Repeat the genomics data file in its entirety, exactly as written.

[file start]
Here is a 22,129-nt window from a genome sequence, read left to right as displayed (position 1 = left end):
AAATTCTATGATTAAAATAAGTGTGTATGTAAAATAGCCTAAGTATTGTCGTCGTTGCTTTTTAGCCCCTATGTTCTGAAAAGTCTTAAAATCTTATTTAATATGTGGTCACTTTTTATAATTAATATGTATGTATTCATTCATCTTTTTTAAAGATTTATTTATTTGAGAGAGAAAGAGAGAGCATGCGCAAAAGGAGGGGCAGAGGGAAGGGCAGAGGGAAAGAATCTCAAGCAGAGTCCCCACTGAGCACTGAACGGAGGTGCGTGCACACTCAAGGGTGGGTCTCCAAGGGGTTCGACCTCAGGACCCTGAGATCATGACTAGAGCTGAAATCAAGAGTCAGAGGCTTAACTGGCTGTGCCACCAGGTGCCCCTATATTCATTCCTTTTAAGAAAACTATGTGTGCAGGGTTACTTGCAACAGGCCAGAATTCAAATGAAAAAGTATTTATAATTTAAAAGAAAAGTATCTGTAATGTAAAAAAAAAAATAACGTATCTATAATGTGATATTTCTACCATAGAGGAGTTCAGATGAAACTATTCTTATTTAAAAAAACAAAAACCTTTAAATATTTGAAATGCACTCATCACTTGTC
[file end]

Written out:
Here is a 22,129-nt window from a genome sequence, read left to right as displayed (position 1 = left end):
AAATTCTATGATTAAAATAAGTGTGTATGTAAAATAGCCTAAGTATTGTCGTCGTTGCTTTTTAGCCCCTATGTTCTGAAAAGTCTTAAAATCTTATTTAATATGTGGTCACTTTTTATAATTAATATGTATGTATTCATTCATCTTTTTTAAAGATTTATTTATTTGAGAGAGAAAGAGAGAGCATGCGCAAAAGGAGGGGCAGAGGGAAGGGCAGAGGGAAAGAATCTCAAGCAGAGTCCCCACTGAGCACTGAACGGAGGTGCGTGCACACTCAAGGGTGGGTCTCCAAGGGGTTCGACCTCAGGACCCTGAGATCATGACTAGAGCTGAAATCAAGAGTCAGAGGCTTAACTGGCTGTGCCACCAGGTGCCCCTATATTCATTCCTTTTAAGAAAACTATGTGTGCAGGGTTACTTGCAACAGGCCAGAATTCAAATGAAAAAGTATTTATAATTTAAAAGAAAAGTATCTGTAATGTAAAAAAAAAAATAACGTATCTATAATGTGATATTTCTACCATAGAGGAGTTCAGATGAAACTATTCTTATTTAAAAAAACAAAAACCTTTAAATATTTGAAATGCACTCATCACTTGTC